It’s hard for me to remember now the exact moment when my ambition for order died. About three years ago, my family moved into a new house, and among its selling points (for me, if no one else) was an office with pre-installed shelving. Just after the movers departed, I tidily separated the fiction from the nonfiction, dutifully arranging the fiction alphabetically by author. Within a couple of days, Edward Abbey’s “The Monkey Wrench Gang” sat high on one shelf on one end of the room and Alejandro Zambra’s “Multiple Choice” sat low at the bottom of a shelf at the other end. Perfect.

And then, of course, soon enough, not.

I recently went hunting for my copy of Lydia Davis’s “Essays One,” a collection of nonfiction that revealed itself stuffed sideways on a shelf where the works of Philip Roth and Marilynne Robinson first took up residence. That would’ve been an unthinkable genre incursion when I’d first moved in, and the search itself revealed more shelving indignities. Locating Davis meant scanning through books that are no longer so much shelved as much as piled in a sedimentary manner throughout the office. Biographies are now cheek-to-jowl with memoirs and short-story collections. Oversize graphic novels rest pell-mell on top of the neatly shelved, cooperatively sized trade paperbacks. I am forever doomed to be perched on a shelving spectrum well away from Marie Kondo and distressingly close to the Collyer brothers.

I could blame covid. But though the pandemic mostly kept me out of bookstores, it didn’t keep me from online ordering or occasional Goodwill runs — which means I have books that still haven’t been removed from their plastic wrappers and a copy of “Gödel, Escher, Bach” that is probably destined to haunt me, unread, for years. Assuming I could ever find it. Memes about books you own but will never read spoke to me like never before; well-manicured shelfies and Zoom rooms delivered occasional stings of shame.

The late French essayist and novelist Georges Perec understood the anxiety of shelving. In his 1978 essay “Brief Notes on the Art and Manner of Arranging One’s Books,” the title work of a newly issued collection, Perec’s discussion of the many schemes for handling your personal library only shows how utterly impossible the task is. You could, for instance, agree only to keep 361 books in your library — buy one book, get rid of one. But then, he writes, you’d have to decide what a “book” is. Is a three-volume series one book or three? Maybe it’s better to stick with 361 authors instead of books. But then some books are anonymous, and some books don’t make sense without others in the same genre, and . . .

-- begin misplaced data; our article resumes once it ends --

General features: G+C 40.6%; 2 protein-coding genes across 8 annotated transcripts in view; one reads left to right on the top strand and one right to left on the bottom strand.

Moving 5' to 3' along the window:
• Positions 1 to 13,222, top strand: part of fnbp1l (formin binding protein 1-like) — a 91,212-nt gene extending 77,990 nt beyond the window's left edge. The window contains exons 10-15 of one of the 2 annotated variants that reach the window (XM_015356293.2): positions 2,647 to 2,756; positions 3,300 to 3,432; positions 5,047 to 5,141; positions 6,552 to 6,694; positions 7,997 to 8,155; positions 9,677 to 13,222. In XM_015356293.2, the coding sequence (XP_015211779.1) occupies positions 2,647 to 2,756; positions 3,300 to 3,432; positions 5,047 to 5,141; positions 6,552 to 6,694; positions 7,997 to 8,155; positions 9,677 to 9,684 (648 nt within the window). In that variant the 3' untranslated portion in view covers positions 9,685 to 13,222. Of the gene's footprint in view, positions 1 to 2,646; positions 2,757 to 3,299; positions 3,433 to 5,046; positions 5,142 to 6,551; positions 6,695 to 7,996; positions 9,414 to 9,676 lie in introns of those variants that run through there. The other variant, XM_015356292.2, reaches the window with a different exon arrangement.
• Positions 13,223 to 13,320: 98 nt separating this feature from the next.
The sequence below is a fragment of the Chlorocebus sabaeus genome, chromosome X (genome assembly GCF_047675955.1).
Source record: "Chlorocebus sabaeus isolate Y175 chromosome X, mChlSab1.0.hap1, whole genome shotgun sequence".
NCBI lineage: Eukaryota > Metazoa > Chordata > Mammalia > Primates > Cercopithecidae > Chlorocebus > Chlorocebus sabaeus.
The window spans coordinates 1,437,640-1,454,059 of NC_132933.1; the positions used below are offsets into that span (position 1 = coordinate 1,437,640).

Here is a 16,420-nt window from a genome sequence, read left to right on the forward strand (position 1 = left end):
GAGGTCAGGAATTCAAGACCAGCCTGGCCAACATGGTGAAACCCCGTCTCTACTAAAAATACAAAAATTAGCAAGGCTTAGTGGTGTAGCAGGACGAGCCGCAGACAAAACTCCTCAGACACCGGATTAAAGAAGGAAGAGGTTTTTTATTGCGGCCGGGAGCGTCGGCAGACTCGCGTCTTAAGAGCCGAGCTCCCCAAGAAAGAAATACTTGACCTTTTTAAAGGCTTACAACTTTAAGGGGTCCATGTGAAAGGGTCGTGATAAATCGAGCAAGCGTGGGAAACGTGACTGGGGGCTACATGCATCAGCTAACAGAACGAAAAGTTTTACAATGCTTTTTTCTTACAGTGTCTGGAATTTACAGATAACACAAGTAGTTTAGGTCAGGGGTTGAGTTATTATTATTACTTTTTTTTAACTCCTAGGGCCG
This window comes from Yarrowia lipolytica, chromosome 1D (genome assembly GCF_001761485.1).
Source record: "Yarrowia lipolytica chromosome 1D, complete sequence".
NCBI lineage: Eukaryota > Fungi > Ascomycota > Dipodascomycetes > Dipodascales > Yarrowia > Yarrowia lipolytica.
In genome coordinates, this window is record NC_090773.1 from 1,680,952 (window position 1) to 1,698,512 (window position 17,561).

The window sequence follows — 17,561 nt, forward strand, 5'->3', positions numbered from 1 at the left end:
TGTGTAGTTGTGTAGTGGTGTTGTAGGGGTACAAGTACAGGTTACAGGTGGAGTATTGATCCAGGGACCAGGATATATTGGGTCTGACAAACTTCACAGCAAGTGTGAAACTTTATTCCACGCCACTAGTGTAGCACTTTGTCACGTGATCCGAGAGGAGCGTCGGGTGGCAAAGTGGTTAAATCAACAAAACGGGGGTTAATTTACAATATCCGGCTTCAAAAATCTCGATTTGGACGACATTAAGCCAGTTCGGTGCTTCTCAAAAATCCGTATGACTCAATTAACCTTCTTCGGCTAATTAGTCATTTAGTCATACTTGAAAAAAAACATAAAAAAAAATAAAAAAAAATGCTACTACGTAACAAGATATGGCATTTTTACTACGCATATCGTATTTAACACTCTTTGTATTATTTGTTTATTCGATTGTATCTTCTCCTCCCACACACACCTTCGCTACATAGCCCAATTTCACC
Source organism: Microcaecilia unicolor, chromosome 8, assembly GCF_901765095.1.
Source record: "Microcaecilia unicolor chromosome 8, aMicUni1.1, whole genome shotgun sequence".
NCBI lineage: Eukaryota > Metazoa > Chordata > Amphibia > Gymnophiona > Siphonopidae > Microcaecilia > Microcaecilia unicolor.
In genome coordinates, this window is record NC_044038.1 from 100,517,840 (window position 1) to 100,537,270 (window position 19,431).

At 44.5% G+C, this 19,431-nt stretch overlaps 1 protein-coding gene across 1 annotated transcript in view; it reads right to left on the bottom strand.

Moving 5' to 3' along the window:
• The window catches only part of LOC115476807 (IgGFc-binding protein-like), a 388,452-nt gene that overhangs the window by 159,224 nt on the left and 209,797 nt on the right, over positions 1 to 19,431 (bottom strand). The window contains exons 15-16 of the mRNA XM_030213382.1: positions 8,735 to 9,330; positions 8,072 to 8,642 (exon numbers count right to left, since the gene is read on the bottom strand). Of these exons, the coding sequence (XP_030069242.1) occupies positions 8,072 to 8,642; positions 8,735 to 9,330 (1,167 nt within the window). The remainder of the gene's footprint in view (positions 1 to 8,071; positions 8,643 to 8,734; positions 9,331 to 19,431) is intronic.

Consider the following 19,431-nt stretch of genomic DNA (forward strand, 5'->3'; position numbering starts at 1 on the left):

Perec died in 1982. His home library contained more than 1,800 books.

Perec’s essay is somewhat tongue-in-cheek — he was an Oulipian, a tribe of literary gamesmen who found creativity in extreme restraint. (He’s probably most famous for his 1969 novel, translated into English as “A Void,” in which he avoided using the letter E.) But however deep the joke runs, he knew he was writing about a legitimate crisis — not so much one of shelving as of personal identity. How much mess will we accept in our lives? How much order? Shelving, he notes, exemplifies “two tensions, one which sets a premium on letting things be, on a good-natured anarchy, the other that exalts the virtues of the tabula rasa, the cold efficiency of the great arranging, one always ends by trying to set one’s books in order.”

Perec runs through a number of ways to address that good-natured anarchy. We can categorize books alphabetically, that old standby, but also by continent, color, publication date, genre and more. But all methods, he insists, are doomed to failure. That’s partly because any one book has so many different ways to be uncooperative. Sometimes a book rebels via size. (Where do I put Chris Ware’s “Building Stories,” published in a board-game-size box?) And increasingly, shelving by genre is a headache (Where does the autofiction go? Or genre-blurring novels like Victor LaValle’s “The Changeling”?).

And, of course, books move, drifting from living room to office to the floor as we use them. In truth, the only library that can truly satisfy our sense of order is one you never touch. And there’s a market for that: The Strand bookstore in New York will sell books by the foot for people who want bespoke-looking shelves without going through the rigmarole of choosing (and presumably reading) a book. (You can choose by color, style or subject.) Books do furnish a room, as the English novelist Anthony Powell put it, but a living library is determined to look like a couch the cat scratches.

“My problem with classifications is that they don’t last; hardly have I finished putting things into an order before that order is obsolete,” Perec writes elsewhere in “Arranging.” “The arrangements I end up with are temporary and vague, and hardly any more effective than the original anarchy.”

I had a hard time finding that Davis book, and though there were things to lament during the search, there were also things to discover: the books I fondly remember, the ones I’m wondering why I’m still hanging on to, the ones I recall having gotten rid of and now wish I had on hand. (Or maybe I still have them around, somewhere . . .). Since May, I’ve been doing writing consultations over Zoom through a public library, which means exposing my unruly shelves to public scrutiny. I know everybody is too polite to say anything about it. But if somebody did, I’ll just tell them what Perec knew all along — a neat library is a dead one, and I’ll accept a little chaos as proof of my living.

Mark Athitakis, is a critic in Phoenix and author of “The New Midwest.”